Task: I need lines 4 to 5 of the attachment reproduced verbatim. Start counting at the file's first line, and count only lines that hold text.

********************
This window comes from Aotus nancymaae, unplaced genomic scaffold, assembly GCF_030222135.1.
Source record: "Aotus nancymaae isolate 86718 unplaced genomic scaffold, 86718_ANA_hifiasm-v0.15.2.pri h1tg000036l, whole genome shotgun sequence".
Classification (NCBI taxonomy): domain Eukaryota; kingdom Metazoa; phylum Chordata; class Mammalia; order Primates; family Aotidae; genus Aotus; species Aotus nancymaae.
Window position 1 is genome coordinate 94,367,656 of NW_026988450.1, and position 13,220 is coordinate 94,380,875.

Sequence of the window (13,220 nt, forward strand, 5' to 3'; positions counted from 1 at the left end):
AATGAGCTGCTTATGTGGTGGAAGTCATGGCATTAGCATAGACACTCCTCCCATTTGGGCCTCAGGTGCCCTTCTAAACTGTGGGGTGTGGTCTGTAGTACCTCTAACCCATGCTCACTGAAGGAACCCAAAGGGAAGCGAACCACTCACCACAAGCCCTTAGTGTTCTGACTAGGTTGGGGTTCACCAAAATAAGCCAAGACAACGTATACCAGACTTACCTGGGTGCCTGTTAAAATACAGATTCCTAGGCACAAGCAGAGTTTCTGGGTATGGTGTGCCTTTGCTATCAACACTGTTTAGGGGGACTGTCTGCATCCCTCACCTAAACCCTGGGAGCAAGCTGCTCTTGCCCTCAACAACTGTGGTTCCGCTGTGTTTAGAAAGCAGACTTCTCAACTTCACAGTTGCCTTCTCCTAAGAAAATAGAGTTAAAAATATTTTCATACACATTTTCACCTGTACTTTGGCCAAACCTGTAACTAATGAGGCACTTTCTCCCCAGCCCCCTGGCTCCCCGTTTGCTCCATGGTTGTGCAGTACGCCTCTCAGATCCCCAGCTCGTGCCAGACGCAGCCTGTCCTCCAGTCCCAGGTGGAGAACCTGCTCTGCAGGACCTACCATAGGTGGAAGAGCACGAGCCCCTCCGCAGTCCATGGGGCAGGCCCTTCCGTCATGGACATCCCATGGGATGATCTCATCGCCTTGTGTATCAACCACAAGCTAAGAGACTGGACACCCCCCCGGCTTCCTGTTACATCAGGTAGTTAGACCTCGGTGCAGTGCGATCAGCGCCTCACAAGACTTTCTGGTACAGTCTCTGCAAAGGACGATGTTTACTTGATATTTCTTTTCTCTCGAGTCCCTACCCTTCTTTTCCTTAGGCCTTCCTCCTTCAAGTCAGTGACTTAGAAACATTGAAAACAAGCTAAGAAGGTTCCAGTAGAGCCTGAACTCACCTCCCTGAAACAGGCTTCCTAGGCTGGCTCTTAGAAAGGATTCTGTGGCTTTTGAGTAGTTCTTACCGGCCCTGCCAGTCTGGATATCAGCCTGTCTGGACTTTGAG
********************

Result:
Window position 1 is genome coordinate 94,367,656 of NW_026988450.1, and position 13,220 is coordinate 94,380,875.

Sequence of the window (13,220 nt, forward strand, 5' to 3'; positions counted from 1 at the left end):